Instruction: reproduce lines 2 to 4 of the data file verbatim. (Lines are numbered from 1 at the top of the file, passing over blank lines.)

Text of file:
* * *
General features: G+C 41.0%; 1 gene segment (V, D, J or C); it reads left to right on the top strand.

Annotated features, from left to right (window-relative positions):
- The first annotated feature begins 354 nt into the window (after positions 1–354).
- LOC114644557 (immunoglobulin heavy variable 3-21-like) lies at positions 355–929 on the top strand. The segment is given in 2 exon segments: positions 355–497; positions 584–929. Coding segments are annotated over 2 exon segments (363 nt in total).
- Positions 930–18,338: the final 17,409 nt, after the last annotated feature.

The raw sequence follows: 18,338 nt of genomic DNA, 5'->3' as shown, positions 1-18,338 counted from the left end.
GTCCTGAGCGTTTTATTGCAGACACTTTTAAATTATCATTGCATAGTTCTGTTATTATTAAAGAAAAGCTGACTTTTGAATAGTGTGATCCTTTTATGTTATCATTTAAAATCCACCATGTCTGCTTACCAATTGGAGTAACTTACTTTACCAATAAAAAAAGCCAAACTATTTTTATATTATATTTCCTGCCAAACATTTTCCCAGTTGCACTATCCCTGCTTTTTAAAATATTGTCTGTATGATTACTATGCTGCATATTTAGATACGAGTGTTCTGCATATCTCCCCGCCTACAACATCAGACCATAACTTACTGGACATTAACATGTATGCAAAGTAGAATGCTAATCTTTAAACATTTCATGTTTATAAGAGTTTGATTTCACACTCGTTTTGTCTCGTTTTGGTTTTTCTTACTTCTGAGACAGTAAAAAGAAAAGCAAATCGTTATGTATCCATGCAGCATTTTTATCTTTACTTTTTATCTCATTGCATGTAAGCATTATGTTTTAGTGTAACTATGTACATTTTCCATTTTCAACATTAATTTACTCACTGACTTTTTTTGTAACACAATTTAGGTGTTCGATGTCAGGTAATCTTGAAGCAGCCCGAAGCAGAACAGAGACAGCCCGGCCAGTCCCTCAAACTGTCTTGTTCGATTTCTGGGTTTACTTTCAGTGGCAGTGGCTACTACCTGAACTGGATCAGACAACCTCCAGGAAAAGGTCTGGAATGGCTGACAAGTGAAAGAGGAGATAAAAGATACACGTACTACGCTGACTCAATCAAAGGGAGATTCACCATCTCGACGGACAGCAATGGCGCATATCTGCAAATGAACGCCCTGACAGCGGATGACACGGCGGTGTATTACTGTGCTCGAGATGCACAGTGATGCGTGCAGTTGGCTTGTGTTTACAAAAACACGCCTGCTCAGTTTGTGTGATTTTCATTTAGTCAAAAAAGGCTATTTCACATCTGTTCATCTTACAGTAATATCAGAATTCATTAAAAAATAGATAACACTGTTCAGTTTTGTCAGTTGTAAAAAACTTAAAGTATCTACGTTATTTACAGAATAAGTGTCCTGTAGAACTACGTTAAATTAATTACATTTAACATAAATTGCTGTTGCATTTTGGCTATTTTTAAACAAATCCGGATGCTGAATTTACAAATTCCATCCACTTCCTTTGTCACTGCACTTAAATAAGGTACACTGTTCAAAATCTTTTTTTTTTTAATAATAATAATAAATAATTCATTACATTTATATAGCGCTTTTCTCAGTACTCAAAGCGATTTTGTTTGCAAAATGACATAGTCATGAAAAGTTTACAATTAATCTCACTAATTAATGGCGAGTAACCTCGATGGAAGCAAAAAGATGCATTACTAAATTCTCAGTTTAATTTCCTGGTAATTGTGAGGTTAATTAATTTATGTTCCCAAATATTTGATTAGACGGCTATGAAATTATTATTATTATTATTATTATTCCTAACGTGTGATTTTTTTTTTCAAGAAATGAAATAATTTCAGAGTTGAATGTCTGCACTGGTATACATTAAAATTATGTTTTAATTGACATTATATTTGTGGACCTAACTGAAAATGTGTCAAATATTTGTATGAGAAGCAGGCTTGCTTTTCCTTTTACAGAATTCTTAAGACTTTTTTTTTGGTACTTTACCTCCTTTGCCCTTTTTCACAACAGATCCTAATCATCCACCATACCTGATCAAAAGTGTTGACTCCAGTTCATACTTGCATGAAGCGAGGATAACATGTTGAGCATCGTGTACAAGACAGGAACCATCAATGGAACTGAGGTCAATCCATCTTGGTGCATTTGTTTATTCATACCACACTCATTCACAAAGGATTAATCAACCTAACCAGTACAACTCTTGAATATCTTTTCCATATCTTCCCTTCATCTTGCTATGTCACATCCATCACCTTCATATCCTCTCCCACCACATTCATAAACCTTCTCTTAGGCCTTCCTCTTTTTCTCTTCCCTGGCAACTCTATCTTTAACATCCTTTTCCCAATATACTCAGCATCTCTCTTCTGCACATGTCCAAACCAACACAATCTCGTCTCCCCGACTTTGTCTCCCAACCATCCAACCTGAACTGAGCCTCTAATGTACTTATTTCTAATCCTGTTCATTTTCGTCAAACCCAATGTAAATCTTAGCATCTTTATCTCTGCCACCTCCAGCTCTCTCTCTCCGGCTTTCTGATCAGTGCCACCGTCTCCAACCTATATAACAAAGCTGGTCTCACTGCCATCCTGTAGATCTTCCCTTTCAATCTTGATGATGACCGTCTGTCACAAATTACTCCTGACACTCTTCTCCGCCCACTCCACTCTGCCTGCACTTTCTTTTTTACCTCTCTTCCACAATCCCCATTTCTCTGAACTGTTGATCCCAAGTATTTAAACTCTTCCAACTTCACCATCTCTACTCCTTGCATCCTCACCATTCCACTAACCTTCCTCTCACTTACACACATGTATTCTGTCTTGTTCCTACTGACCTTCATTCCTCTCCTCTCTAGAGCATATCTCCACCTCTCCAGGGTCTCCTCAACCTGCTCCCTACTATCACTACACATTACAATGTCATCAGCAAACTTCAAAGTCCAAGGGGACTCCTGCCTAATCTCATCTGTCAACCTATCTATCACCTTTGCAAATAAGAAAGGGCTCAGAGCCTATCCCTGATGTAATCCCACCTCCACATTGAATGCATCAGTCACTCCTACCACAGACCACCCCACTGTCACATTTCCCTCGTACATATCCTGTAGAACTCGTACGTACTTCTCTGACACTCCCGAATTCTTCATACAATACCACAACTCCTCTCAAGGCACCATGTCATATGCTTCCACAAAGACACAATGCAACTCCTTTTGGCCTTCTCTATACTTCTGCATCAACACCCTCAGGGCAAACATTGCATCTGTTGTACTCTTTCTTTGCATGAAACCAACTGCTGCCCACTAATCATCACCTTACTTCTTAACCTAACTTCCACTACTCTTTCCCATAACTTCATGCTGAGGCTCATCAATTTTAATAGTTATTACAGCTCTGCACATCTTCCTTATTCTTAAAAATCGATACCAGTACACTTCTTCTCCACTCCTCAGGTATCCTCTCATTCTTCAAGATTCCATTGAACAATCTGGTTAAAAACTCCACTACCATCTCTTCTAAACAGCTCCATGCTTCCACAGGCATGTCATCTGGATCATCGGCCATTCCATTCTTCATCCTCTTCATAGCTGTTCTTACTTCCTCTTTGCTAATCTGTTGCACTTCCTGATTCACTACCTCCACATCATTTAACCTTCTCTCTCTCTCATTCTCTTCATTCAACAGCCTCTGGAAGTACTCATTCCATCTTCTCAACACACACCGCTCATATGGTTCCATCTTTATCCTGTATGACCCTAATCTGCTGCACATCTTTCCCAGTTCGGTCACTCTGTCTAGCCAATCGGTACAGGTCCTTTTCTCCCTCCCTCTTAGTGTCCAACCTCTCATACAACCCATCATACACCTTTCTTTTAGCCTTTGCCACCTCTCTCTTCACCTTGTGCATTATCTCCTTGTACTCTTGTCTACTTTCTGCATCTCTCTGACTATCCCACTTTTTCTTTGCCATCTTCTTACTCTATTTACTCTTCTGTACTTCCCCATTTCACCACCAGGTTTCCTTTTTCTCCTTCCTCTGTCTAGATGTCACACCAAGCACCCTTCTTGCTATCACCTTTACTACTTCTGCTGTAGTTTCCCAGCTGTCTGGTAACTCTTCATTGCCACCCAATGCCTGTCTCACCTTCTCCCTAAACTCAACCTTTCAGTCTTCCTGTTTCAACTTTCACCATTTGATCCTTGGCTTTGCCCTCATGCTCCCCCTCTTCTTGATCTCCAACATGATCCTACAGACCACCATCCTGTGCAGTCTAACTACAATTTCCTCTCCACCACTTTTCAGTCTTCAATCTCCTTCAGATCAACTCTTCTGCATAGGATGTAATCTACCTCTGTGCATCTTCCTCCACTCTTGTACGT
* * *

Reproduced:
Annotated features, from left to right (window-relative positions):
- The first annotated feature begins 354 nt into the window (after positions 1–354).
- LOC114644557 (immunoglobulin heavy variable 3-21-like) lies at positions 355–929 on the top strand. The segment is given in 2 exon segments: positions 355–497; positions 584–929. Coding segments are annotated over 2 exon segments (363 nt in total).